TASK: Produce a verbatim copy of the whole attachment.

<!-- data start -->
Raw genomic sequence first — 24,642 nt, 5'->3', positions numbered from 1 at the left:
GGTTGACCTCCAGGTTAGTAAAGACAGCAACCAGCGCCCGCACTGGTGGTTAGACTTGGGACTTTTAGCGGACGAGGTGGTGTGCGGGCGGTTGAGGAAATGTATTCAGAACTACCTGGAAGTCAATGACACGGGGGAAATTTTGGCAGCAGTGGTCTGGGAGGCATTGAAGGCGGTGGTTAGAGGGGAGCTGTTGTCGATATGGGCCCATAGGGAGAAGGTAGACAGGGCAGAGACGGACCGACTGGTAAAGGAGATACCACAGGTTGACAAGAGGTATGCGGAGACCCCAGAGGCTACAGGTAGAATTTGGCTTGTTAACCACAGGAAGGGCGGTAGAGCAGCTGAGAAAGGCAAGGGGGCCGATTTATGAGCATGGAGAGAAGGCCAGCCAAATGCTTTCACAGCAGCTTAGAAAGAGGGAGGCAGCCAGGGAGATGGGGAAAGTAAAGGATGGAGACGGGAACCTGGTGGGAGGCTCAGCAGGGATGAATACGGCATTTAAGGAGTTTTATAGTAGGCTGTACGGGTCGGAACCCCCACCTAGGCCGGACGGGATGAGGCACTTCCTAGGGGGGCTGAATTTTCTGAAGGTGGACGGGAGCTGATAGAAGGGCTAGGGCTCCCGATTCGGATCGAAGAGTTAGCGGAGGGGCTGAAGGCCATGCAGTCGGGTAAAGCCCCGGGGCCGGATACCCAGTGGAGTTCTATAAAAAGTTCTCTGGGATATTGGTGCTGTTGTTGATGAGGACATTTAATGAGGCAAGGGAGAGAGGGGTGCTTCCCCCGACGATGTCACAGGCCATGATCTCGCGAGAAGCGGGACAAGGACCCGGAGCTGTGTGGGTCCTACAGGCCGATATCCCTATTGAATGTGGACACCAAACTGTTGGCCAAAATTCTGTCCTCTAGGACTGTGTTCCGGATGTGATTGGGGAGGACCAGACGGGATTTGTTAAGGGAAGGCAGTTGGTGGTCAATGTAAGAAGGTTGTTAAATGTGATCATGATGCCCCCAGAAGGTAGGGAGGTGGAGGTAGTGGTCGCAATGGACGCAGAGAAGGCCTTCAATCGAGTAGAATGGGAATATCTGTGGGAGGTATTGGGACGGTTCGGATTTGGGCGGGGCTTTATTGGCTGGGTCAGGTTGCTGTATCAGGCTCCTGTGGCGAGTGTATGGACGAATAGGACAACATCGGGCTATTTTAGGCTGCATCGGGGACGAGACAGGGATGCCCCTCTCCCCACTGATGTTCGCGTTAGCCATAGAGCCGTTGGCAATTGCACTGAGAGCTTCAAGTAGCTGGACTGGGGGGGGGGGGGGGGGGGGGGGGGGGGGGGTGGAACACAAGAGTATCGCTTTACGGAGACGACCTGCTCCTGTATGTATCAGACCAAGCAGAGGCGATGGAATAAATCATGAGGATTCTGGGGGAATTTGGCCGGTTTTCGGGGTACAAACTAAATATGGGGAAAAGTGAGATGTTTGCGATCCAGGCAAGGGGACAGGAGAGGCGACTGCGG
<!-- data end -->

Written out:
Raw genomic sequence first — 24,642 nt, 5'->3', positions numbered from 1 at the left:
GGTTGACCTCCAGGTTAGTAAAGACAGCAACCAGCGCCCGCACTGGTGGTTAGACTTGGGACTTTTAGCGGACGAGGTGGTGTGCGGGCGGTTGAGGAAATGTATTCAGAACTACCTGGAAGTCAATGACACGGGGGAAATTTTGGCAGCAGTGGTCTGGGAGGCATTGAAGGCGGTGGTTAGAGGGGAGCTGTTGTCGATATGGGCCCATAGGGAGAAGGTAGACAGGGCAGAGACGGACCGACTGGTAAAGGAGATACCACAGGTTGACAAGAGGTATGCGGAGACCCCAGAGGCTACAGGTAGAATTTGGCTTGTTAACCACAGGAAGGGCGGTAGAGCAGCTGAGAAAGGCAAGGGGGCCGATTTATGAGCATGGAGAGAAGGCCAGCCAAATGCTTTCACAGCAGCTTAGAAAGAGGGAGGCAGCCAGGGAGATGGGGAAAGTAAAGGATGGAGACGGGAACCTGGTGGGAGGCTCAGCAGGGATGAATACGGCATTTAAGGAGTTTTATAGTAGGCTGTACGGGTCGGAACCCCCACCTAGGCCGGACGGGATGAGGCACTTCCTAGGGGGGCTGAATTTTCTGAAGGTGGACGGGAGCTGATAGAAGGGCTAGGGCTCCCGATTCGGATCGAAGAGTTAGCGGAGGGGCTGAAGGCCATGCAGTCGGGTAAAGCCCCGGGGCCGGATACCCAGTGGAGTTCTATAAAAAGTTCTCTGGGATATTGGTGCTGTTGTTGATGAGGACATTTAATGAGGCAAGGGAGAGAGGGGTGCTTCCCCCGACGATGTCACAGGCCATGATCTCGCGAGAAGCGGGACAAGGACCCGGAGCTGTGTGGGTCCTACAGGCCGATATCCCTATTGAATGTGGACACCAAACTGTTGGCCAAAATTCTGTCCTCTAGGACTGTGTTCCGGATGTGATTGGGGAGGACCAGACGGGATTTGTTAAGGGAAGGCAGTTGGTGGTCAATGTAAGAAGGTTGTTAAATGTGATCATGATGCCCCCAGAAGGTAGGGAGGTGGAGGTAGTGGTCGCAATGGACGCAGAGAAGGCCTTCAATCGAGTAGAATGGGAATATCTGTGGGAGGTATTGGGACGGTTCGGATTTGGGCGGGGCTTTATTGGCTGGGTCAGGTTGCTGTATCAGGCTCCTGTGGCGAGTGTATGGACGAATAGGACAACATCGGGCTATTTTAGGCTGCATCGGGGACGAGACAGGGATGCCCCTCTCCCCACTGATGTTCGCGTTAGCCATAGAGCCGTTGGCAATTGCACTGAGAGCTTCAAGTAGCTGGACTGGGGGGGGGGGGGGGGGGGGGGGGGGGGGGGTGGAACACAAGAGTATCGCTTTACGGAGACGACCTGCTCCTGTATGTATCAGACCAAGCAGAGGCGATGGAATAAATCATGAGGATTCTGGGGGAATTTGGCCGGTTTTCGGGGTACAAACTAAATATGGGGAAAAGTGAGATGTTTGCGATCCAGGCAAGGGGACAGGAGAGGCGACTGCGG